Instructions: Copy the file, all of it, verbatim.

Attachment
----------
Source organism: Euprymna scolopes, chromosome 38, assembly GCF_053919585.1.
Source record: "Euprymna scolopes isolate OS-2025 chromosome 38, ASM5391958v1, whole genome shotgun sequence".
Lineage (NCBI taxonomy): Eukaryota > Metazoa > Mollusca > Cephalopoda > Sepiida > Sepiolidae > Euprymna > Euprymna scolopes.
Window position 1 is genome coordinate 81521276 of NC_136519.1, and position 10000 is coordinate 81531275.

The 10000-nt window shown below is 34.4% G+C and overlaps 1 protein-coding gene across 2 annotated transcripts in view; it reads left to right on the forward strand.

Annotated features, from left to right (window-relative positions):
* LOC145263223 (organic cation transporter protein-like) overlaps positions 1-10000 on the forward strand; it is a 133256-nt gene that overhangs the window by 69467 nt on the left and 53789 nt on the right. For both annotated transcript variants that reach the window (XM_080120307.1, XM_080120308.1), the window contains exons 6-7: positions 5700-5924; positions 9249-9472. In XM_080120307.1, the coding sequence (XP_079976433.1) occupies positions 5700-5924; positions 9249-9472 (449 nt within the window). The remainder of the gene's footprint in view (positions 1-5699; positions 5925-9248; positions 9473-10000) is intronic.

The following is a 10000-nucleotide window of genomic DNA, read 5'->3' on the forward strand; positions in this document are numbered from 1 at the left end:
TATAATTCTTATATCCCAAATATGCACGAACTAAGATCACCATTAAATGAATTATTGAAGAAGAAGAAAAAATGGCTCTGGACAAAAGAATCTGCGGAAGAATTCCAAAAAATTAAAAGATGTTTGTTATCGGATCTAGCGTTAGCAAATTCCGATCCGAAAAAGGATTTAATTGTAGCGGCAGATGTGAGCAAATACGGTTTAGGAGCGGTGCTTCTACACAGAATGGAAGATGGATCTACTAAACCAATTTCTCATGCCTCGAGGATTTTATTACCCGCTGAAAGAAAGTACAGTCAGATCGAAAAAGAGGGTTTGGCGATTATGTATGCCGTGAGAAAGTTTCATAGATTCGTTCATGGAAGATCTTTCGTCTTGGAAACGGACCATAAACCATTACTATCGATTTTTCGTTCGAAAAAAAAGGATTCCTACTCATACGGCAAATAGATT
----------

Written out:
Source organism: Euprymna scolopes, chromosome 38, assembly GCF_053919585.1.
Source record: "Euprymna scolopes isolate OS-2025 chromosome 38, ASM5391958v1, whole genome shotgun sequence".
Lineage (NCBI taxonomy): Eukaryota > Metazoa > Mollusca > Cephalopoda > Sepiida > Sepiolidae > Euprymna > Euprymna scolopes.
Window position 1 is genome coordinate 81521276 of NC_136519.1, and position 10000 is coordinate 81531275.

The 10000-nt window shown below is 34.4% G+C and overlaps 1 protein-coding gene across 2 annotated transcripts in view; it reads left to right on the forward strand.

Annotated features, from left to right (window-relative positions):
* LOC145263223 (organic cation transporter protein-like) overlaps positions 1-10000 on the forward strand; it is a 133256-nt gene that overhangs the window by 69467 nt on the left and 53789 nt on the right. For both annotated transcript variants that reach the window (XM_080120307.1, XM_080120308.1), the window contains exons 6-7: positions 5700-5924; positions 9249-9472. In XM_080120307.1, the coding sequence (XP_079976433.1) occupies positions 5700-5924; positions 9249-9472 (449 nt within the window). The remainder of the gene's footprint in view (positions 1-5699; positions 5925-9248; positions 9473-10000) is intronic.

The following is a 10000-nucleotide window of genomic DNA, read 5'->3' on the forward strand; positions in this document are numbered from 1 at the left end:
TATAATTCTTATATCCCAAATATGCACGAACTAAGATCACCATTAAATGAATTATTGAAGAAGAAGAAAAAATGGCTCTGGACAAAAGAATCTGCGGAAGAATTCCAAAAAATTAAAAGATGTTTGTTATCGGATCTAGCGTTAGCAAATTCCGATCCGAAAAAGGATTTAATTGTAGCGGCAGATGTGAGCAAATACGGTTTAGGAGCGGTGCTTCTACACAGAATGGAAGATGGATCTACTAAACCAATTTCTCATGCCTCGAGGATTTTATTACCCGCTGAAAGAAAGTACAGTCAGATCGAAAAAGAGGGTTTGGCGATTATGTATGCCGTGAGAAAGTTTCATAGATTCGTTCATGGAAGATCTTTCGTCTTGGAAACGGACCATAAACCATTACTATCGATTTTTCGTTCGAAAAAAAAGGATTCCTACTCATACGGCAAATAGATT